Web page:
In 1790 the couple moved to Hercules Buildings in Lambeth. Songs of Experience, The Marriage of Heaven and Hell, Visions of the Daughters of Albion, America, a Prophecy and The First Book of Urizen were written here. It was in Lambeth that William and Catherine would read Milton's Paradise Lost in the garden. The garden was imagined as Eden, and the couple would read naked, to give them a more intimate connection with the story! Lambeth is recalled in Blake's Milton:
Trembling I stood
Exceedingly with fear and terror, standing in the Vale
Of Lambeth: but he kissed me and wished me health,
And I became One Man with him, arising in my strength.
As in the famous lines from the opening of Milton where Jerusalem comes to England, seemingly ordinary places in London can become mythical, spiritual places. I think Blake really believed that his little garden behind a terraced house in Lambeth could be the Garden of Eden. Sadly the house and garden where all this happened no longer exists, having been demolished in 1918.
In 1800 the couple moved to Felpham, a little village near the West Sussex coast. To Blake's sorrow it was clear by now that they would never be able to have children. Blake had suggested using a concubine, but this idea had upset Catherine so much that he quickly forgot about it. The childless couple moved to Felpham to work on a commission to illustrate the works of poet William Hayley. Heaven seemed to follow from Lambeth and take up residence in Felpham: "Away to sweet Felpham for heaven is there. The ladder of Angels descends through the air. On the turret its spiral does softly descend. Through the village it winds, at my cot it does end" (from a letter to John Flaxman). It was in Felpham that Blake wrote Milton. His cottage where the ladder of angels ended survives, but is privately owned.
17 South Moulton Street (centre house)
In 1802 the couple returned to London, because Blake had tired of William Hayley, and also because of a fright involving charges of sedition, following an incident where Blake had pushed a soldier out of his garden. The Blakes lived at 17 South Moulton Street. This is the only London house owned by Blake to have survived. He wrote Jerusalem here, which he worked on for many years, from 1804 to 1820. But in spite of high hopes on leaving Felpham, heaven did not seem to follow the couple to South Moulton Street. In the later years of his life Blake was very poor, and recognition eluded him. In South Moulton Street he was forced to find heaven within himself, in the riches of spirit which he saw as making up for a lack of material wealth. Blake hoped that God had a mansion waiting somewhere for him. Ironically South Moulton Street is now one of London's most expensive shopping streets.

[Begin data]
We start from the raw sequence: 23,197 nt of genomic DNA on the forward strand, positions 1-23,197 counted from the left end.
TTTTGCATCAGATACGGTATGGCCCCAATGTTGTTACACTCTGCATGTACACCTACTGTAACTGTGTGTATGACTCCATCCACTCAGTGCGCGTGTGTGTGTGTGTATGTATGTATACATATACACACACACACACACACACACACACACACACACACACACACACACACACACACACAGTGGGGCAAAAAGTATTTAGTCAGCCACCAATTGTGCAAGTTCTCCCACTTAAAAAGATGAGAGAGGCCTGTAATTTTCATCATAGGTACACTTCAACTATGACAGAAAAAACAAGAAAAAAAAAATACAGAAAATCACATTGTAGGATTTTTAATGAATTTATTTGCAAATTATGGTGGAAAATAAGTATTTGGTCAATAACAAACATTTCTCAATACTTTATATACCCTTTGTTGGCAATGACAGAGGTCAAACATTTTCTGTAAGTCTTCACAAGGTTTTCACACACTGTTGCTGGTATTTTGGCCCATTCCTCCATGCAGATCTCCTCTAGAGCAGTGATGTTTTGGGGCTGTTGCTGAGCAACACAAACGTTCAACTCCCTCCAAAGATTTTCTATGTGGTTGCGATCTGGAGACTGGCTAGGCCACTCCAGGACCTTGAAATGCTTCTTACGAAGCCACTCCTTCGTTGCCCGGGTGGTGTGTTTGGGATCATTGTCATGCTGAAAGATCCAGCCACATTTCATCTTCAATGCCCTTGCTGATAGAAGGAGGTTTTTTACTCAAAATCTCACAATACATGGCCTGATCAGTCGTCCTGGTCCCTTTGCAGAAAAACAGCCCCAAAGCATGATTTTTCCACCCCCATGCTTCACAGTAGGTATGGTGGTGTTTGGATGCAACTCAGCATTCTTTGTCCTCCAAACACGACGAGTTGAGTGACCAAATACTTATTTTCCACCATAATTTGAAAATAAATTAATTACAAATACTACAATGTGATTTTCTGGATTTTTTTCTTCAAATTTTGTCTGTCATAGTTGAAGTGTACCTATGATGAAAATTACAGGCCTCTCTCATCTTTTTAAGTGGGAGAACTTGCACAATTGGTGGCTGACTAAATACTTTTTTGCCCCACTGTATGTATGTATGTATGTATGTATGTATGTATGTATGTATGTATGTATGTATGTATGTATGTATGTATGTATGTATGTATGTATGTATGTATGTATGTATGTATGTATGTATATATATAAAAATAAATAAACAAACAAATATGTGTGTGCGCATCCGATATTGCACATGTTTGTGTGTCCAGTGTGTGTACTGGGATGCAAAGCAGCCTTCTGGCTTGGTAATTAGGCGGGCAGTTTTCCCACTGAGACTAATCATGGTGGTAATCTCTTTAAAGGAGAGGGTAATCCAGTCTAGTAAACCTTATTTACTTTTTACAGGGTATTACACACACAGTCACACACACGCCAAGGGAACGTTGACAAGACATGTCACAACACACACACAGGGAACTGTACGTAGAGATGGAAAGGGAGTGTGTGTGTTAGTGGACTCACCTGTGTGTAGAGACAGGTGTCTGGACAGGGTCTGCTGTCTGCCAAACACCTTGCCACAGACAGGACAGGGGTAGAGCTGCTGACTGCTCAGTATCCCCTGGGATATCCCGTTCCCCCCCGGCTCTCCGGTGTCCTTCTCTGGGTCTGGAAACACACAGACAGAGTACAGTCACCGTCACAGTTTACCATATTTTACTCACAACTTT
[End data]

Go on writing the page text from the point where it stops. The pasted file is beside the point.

In 1821 there was another move, to Fountain Court on the Strand. Blake's poverty continued, and he described this, his last house, as a hole. The house no longer exists, but it stood, rather fittingly perhaps, behind the Coal Hole Tavern, which survives in a rebuilt form. If you stand on the steps behind the tavern you will be able to see the view of the Thames which Blake enjoyed. Perhaps he had a sense of escape looking at the Thames, shimmering "like a bar of gold". At Fountain Court Blake worked on his last commission, engravings for Dante's Inferno. He is supposed to have spent the last of his money on a pencil to allow him to continue this work, and was feverishly busy on engravings until the last day of his life, 12th of August 1827.
Memorial to Blake and his wife at Bunhill Fields
Blake was buried in the Dissenter's burial ground at Bunhill Fields, and today a memorial stands near his unmarked grave. Although Blake's unorthodoxy meant he wasn't going to make it into Poet's Corner in Westminster Abbey, a memorial to him was later placed in the Abbey. Bunhill Fields, which is best reached via Old Street Tube station, is a Poet's Corner for the outsider poets. John Bunyan and Daniel Defoe are buried here. It's a remarkably affecting place, quiet and green, with packed rows of gravestones in various sizes giving the sense of a huge and silent crowd. It is estimated that over 120,000 people were buried here. This was supposed to be the graveyard of outsiders, and yet there are so many people at Bunhill Fields that it seems more normal to be an outsider than someone who belongs. Bunhill Fields, a former mass burial ground for plague victims, or Poet's Corner at Westminster Abbey, Blake wouldn't have made a distinction. His spirit was free of such things. He once painted a famous picture of Isaac Newton, sitting on a rock, bent over awkwardly doing his measuring. In the picture Newton seems to be fading into the rock on which he is sitting. Now we know about the Heisenberg Uncertainty Principle in which the observer is part of what he observes. A statue by Paolozzi based on the painting of Newton can be seen outside the British Library at St Pancreas.
If you're at the British Library you might also walk down to the British Museum nearby in Bloomsbury, and look at the collection of Blake's art work in the Department of Prints and Drawings.